It can be seen that the vitamin B12-derived catalyst exhibited clear catalytic activity for oxygen reduction with an electron-transfer number of 3.4, indicating that the oxygen reduction reaction of the vitamin B12-derived catalyst preferred the 4 electron-transfer pathway to the 2 electron-transfer pathway. When using LSV measurements by RDE, the current equation is: I-1=Ik-1+Id-1, where Ik and Id are the kinetic current and the Levich current, respectively. Ik can be expressed as: Ik=nFAkCΓ and Id can be expressed as: Id=0.201 nFACD2/3v1/60ω1/2, where n is the overall electron-transfer number, F is the Faradic constant, A is the electrode area, k is the kinetic coefficient, C is the concentration of dissolved oxygen, Γ is the surface concentration of the catalyst, D is the diffusion coefficient of oxygen, v is the viscosity of solution, and ω is the rotation speed (unit: rpm) of RDE. Therefore, a Koutecky-Levich plot expressed by I-1 versus ω-1/2 can determine the electron-transfer number, n, from the curve slope, 0.201 nFACD2/3v1/6, where F, A, C (1.1×10-6 mol cm-3), D (1.4×10-5 cm2 s-1), and v (10-2 cm2 s-1) are known.
Determination of Lifetime Cycles
The lifetime cycles of the vitamin B12-derived catalyst in the oxygen-saturated 0.5 M H2SO4(aq) at room temperature at a rotating speed of 1600 rpm were also measured and the results are shown in FIG. 2. The lifetime cycles were determined by followed Zhang's method (Science, 315(5809); 220-222 (2007)). The curves of initial cycle and after 3000 cycles were recorded at 1600 rpm with a sweep of 10 mV s-1 in the 0.5 M H2SO4 solution, as shown in FIG. 2. It can be seen that little degradation was observed for the vitamin B12-derived catalysts after 3000 cycles, demonstrating high stability of the catalyst.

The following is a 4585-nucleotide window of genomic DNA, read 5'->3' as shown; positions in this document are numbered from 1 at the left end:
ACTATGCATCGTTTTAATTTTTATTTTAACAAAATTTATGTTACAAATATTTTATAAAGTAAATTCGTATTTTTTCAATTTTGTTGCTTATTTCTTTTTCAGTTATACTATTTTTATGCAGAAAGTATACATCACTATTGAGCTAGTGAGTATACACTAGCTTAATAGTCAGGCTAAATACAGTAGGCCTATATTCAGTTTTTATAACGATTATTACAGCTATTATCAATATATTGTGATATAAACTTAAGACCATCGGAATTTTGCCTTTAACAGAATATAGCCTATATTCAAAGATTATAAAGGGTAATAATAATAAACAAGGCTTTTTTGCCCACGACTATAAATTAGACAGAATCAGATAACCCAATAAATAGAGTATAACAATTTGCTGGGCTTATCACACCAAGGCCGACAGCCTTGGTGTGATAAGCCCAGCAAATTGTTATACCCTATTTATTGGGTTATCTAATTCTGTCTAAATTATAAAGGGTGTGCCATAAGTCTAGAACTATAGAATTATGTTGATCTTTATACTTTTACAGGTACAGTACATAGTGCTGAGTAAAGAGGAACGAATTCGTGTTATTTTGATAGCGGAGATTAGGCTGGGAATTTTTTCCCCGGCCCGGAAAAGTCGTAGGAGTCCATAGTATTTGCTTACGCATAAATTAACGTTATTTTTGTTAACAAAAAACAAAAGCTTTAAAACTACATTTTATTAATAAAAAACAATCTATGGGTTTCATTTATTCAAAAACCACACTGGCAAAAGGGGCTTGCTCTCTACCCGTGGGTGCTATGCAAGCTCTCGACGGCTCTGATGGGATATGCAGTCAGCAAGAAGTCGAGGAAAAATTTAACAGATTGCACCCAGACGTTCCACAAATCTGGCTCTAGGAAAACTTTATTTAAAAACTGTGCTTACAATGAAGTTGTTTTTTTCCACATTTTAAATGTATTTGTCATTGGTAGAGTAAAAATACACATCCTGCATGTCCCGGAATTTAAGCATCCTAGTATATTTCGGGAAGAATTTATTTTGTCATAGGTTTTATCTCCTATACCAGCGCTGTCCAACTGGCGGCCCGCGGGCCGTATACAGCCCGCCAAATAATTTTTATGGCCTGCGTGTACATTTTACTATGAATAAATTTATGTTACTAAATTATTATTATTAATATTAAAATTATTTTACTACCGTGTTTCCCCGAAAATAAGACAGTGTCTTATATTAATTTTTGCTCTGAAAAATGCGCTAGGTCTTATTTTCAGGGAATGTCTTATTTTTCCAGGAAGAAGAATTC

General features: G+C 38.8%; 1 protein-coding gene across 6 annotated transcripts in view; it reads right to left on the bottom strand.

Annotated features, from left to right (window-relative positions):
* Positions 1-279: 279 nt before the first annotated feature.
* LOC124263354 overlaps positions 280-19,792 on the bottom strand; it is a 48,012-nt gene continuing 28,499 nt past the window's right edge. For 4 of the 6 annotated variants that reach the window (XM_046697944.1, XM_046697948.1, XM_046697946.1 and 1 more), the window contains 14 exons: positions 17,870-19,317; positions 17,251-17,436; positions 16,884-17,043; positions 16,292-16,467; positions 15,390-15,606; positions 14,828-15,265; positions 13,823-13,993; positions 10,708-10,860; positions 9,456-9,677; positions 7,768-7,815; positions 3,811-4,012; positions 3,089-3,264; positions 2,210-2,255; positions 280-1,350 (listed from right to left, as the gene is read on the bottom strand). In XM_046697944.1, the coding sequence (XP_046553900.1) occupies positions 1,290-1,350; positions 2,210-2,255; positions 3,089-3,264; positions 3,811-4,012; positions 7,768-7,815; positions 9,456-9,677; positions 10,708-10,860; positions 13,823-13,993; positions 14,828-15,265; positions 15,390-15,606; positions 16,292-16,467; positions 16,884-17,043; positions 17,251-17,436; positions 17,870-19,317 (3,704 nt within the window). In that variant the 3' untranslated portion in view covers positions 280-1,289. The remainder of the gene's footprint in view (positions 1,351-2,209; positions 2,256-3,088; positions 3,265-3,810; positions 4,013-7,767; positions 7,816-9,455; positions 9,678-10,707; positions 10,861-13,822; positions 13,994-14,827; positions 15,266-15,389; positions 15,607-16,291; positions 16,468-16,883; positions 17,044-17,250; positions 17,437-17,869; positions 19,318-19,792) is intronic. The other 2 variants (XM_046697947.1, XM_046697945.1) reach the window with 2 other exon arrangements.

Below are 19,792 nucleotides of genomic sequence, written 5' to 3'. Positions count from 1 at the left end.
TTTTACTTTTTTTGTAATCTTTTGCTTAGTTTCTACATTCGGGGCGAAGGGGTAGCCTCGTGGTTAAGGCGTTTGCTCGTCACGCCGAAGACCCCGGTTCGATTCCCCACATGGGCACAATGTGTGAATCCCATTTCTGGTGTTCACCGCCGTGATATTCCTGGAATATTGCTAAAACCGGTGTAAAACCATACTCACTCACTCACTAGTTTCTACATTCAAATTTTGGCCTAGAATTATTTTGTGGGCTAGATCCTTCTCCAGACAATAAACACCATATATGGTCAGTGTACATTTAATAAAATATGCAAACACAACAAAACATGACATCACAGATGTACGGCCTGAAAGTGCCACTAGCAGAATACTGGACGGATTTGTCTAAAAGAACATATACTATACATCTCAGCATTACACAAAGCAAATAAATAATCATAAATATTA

Although such properties are only demonstrated for the vitamin B12-derived catalyst in these Examples, other corrin-based catalysts according to the invention can be prepared and tested according to the present disclosure and would be expected to exhibit similar catalytic activity and stability.
It will be appreciated by those skilled in the art that changes could be made to the embodiments described above without departing from the broad inventive concept thereof. It is understood, therefore, that this invention is not limited to the particular embodiments disclosed, but it is intended to cover modifications within the spirit and scope of the present invention as defined by the appended claims.
Patent applications by Kuei-Hsien Chen, Taipei TW
Patent applications by Li-Chyong Chen, Taipei TW
Patent applications by Academia Sinica
Patent applications in class Including nickel, iron, or cobalt catalyst
Patent applications in all subclasses Including nickel, iron, or cobalt catalyst